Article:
“A strong pound set the tone for an important week on the UK stock market as the banks start reporting their first quarter results. NatWest and Barclays will be in focus later in the week, with investors keen to hear about future dividends,” says Russ Mould, investment director at AJ Bell.
“The pound advanced 0.4% against both the US dollar at $1.3922 and the euro at €1.1515. The flipside of a strong UK currency is that it provides a headwind for the FTSE 100 and its army of overseas earners.
“Miners did their best to lift the index, but there was too much opposition from oil stocks, consumer non-cyclicals and financials which were in negative territory. The FTSE traded flat at 6,942.
“A near-1% decline in the Brent Crude oil price to $65.48 would suggest the market remains slightly nervous about the reopening trade, realising that it is not necessarily going to be a smooth bounce back.
“BP reports first quarter results on Tuesday (27 April) and investors will want to get its view on the direction of the oil price and an update on its planned strategic shift and preparations for a net zero carbon future
“US tech firms will also be front of mind for investors this week, with updates from Tesla, Microsoft, Facebook, Google-parent Alphabet, Apple and Amazon. There are high expectations for these companies and any disappointment could hurt their share prices hard.”
Tate & Lyle
“It is becoming increasingly fashionable to break up large businesses, particularly those with conglomerate structures.
“Private equity companies are sitting on large amounts of cash and they are becoming more creative with deploying those funds to make future returns. Rather than making outright acquisitions, buying parts of businesses can be a good move as it can unlock hidden value.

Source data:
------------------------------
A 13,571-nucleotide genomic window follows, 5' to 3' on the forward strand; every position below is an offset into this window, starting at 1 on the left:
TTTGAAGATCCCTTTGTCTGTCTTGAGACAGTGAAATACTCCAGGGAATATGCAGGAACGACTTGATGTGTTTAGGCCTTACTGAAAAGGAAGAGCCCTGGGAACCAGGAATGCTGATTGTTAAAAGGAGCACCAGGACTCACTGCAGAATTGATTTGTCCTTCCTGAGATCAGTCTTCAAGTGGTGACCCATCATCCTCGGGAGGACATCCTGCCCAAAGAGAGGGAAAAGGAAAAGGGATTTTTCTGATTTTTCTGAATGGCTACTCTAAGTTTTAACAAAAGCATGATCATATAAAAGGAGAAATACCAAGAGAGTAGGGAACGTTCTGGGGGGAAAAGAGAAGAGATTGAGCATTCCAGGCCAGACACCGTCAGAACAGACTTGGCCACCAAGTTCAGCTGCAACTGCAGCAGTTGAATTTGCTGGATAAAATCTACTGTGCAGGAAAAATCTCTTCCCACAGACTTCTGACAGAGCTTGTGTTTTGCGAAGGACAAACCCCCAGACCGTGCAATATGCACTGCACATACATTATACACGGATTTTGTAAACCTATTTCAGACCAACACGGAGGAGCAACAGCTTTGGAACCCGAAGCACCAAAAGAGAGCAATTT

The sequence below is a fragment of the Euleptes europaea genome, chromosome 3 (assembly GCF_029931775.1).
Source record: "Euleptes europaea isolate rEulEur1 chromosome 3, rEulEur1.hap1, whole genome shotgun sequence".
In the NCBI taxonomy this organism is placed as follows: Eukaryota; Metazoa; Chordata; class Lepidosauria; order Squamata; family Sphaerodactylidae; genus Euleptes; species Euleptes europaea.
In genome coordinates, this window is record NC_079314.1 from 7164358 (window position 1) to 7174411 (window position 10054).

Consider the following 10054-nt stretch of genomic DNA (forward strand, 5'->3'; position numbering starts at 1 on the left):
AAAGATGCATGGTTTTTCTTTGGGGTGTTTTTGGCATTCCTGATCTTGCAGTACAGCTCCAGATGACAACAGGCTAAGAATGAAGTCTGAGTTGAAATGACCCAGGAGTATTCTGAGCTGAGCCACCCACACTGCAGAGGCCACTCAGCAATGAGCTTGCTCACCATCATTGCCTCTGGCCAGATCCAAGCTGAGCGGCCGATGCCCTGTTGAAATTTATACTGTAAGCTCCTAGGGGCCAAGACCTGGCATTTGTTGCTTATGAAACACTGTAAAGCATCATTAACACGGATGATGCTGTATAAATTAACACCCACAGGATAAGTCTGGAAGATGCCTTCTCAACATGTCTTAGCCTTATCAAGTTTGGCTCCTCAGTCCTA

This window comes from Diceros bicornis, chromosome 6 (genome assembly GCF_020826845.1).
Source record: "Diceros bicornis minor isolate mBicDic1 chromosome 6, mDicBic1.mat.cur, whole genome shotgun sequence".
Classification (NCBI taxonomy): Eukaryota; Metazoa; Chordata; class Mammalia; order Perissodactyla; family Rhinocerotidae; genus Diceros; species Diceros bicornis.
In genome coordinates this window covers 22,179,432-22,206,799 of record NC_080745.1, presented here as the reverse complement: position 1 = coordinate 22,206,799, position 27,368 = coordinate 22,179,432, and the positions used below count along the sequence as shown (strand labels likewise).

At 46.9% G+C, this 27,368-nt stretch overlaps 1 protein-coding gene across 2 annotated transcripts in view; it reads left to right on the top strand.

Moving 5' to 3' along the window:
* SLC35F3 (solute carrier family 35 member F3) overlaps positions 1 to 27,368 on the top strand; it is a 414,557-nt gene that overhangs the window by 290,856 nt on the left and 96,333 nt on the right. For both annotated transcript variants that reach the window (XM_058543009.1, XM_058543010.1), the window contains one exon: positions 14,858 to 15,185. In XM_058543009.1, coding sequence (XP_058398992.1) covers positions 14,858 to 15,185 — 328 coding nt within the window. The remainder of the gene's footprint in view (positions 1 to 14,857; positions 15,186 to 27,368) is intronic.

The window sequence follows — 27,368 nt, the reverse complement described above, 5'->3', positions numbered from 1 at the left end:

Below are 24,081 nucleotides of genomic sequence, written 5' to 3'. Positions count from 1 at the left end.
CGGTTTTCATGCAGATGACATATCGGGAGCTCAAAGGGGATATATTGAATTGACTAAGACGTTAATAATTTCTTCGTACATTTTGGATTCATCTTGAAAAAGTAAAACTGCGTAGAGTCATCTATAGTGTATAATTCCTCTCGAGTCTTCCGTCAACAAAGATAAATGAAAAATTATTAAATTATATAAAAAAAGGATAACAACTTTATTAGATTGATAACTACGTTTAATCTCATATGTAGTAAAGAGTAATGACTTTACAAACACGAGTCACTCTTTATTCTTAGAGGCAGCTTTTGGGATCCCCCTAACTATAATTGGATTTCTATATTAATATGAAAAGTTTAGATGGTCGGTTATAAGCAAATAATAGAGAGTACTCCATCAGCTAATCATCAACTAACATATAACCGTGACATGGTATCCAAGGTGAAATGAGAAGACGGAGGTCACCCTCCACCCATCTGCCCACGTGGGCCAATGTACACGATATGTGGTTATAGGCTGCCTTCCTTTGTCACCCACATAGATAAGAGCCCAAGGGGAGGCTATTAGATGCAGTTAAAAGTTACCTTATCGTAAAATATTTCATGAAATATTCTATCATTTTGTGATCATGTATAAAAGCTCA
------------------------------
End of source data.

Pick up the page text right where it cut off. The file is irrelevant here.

“These are quite a few companies like Tate & Lyle which have fingers in many pies. While they might be making good money, splitting a business into different parts each with separate management can see a tighter focus and ultimately even stronger gains.
“Tate & Lyle’s potential move to sell a controlling stake in its artificial sweeteners and industrial starches arm could mean it gets a cash injection that can be used to pay down debt and reinvest in the business to make it more competitive, as well as the ability to focus more attention on its food and beverages arm.
“Keeping a minority stake in the sweeteners arm would also mean it benefits from any upside and provides an option to sell that holding at a future date, potentially for an even greater price than if it had sold out completely in one go.”
“Like many publishing businesses in the 21st century, Pearson has been on a journey from print to digital however its journey has been less smooth than some with plenty of speed bumps along the way.
“Pearson’s update suggests it is hitting some open road for a change, with solid sales growth led by its online learning division and a fairly bullish outlook for the remainder of 2021.
“A key problem for Pearson over recent years is that it used to make a lot of money selling big, thick, expensive academic textbooks – a highly lucrative activity – and this has dried up as the world of academia follows other sectors into an internet-led world.
“Pearson had made progress in transitioning to this new reality, and this was demonstrated by the relative outperformance of its online learning arm through the pandemic – when other areas like assessment work, affected by the cancellation of exams, and English tuition, took a hit.
“This should see Pearson benefit from a reopening of the global economy as the impact of covid eases. The reorganisation of the group under recently appointed chief executive Andy Bird has yet to be fully tested.
“It will be fairer to judge Disney alumni Bird at the end of 2021 when Pearson’s trading may have returned to something more like normality.”
These articles are for information purposes only and are not a personal recommendation or advice.